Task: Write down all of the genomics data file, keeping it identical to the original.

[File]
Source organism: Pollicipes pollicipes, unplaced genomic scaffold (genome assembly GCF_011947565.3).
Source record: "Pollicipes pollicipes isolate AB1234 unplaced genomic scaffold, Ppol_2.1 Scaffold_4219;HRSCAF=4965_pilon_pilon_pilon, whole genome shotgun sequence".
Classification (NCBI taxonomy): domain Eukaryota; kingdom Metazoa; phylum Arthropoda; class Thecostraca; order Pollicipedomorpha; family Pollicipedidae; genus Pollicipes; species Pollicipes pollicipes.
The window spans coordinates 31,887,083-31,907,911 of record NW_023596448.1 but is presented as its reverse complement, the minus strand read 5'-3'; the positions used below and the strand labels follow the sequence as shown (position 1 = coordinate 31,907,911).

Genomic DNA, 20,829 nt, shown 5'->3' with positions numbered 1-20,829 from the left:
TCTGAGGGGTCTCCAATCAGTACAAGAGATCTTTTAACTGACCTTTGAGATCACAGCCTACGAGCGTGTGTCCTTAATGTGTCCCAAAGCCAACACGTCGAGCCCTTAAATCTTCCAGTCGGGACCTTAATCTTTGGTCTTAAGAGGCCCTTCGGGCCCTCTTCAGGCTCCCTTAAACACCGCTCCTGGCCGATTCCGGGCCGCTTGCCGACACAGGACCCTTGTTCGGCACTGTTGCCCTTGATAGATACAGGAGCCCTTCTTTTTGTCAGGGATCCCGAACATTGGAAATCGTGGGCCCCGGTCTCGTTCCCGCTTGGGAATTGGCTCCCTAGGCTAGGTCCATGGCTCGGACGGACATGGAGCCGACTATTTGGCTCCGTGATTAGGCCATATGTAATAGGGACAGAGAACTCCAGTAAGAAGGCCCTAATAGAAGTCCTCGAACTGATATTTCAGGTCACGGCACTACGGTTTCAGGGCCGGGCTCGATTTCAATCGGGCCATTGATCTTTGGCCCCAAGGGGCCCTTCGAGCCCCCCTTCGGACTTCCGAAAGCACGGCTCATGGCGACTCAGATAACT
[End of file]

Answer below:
Source organism: Pollicipes pollicipes, unplaced genomic scaffold (genome assembly GCF_011947565.3).
Source record: "Pollicipes pollicipes isolate AB1234 unplaced genomic scaffold, Ppol_2.1 Scaffold_4219;HRSCAF=4965_pilon_pilon_pilon, whole genome shotgun sequence".
Classification (NCBI taxonomy): domain Eukaryota; kingdom Metazoa; phylum Arthropoda; class Thecostraca; order Pollicipedomorpha; family Pollicipedidae; genus Pollicipes; species Pollicipes pollicipes.
The window spans coordinates 31,887,083-31,907,911 of record NW_023596448.1 but is presented as its reverse complement, the minus strand read 5'-3'; the positions used below and the strand labels follow the sequence as shown (position 1 = coordinate 31,907,911).

Genomic DNA, 20,829 nt, shown 5'->3' with positions numbered 1-20,829 from the left:
TCTGAGGGGTCTCCAATCAGTACAAGAGATCTTTTAACTGACCTTTGAGATCACAGCCTACGAGCGTGTGTCCTTAATGTGTCCCAAAGCCAACACGTCGAGCCCTTAAATCTTCCAGTCGGGACCTTAATCTTTGGTCTTAAGAGGCCCTTCGGGCCCTCTTCAGGCTCCCTTAAACACCGCTCCTGGCCGATTCCGGGCCGCTTGCCGACACAGGACCCTTGTTCGGCACTGTTGCCCTTGATAGATACAGGAGCCCTTCTTTTTGTCAGGGATCCCGAACATTGGAAATCGTGGGCCCCGGTCTCGTTCCCGCTTGGGAATTGGCTCCCTAGGCTAGGTCCATGGCTCGGACGGACATGGAGCCGACTATTTGGCTCCGTGATTAGGCCATATGTAATAGGGACAGAGAACTCCAGTAAGAAGGCCCTAATAGAAGTCCTCGAACTGATATTTCAGGTCACGGCACTACGGTTTCAGGGCCGGGCTCGATTTCAATCGGGCCATTGATCTTTGGCCCCAAGGGGCCCTTCGAGCCCCCCTTCGGACTTCCGAAAGCACGGCTCATGGCGACTCAGATAACT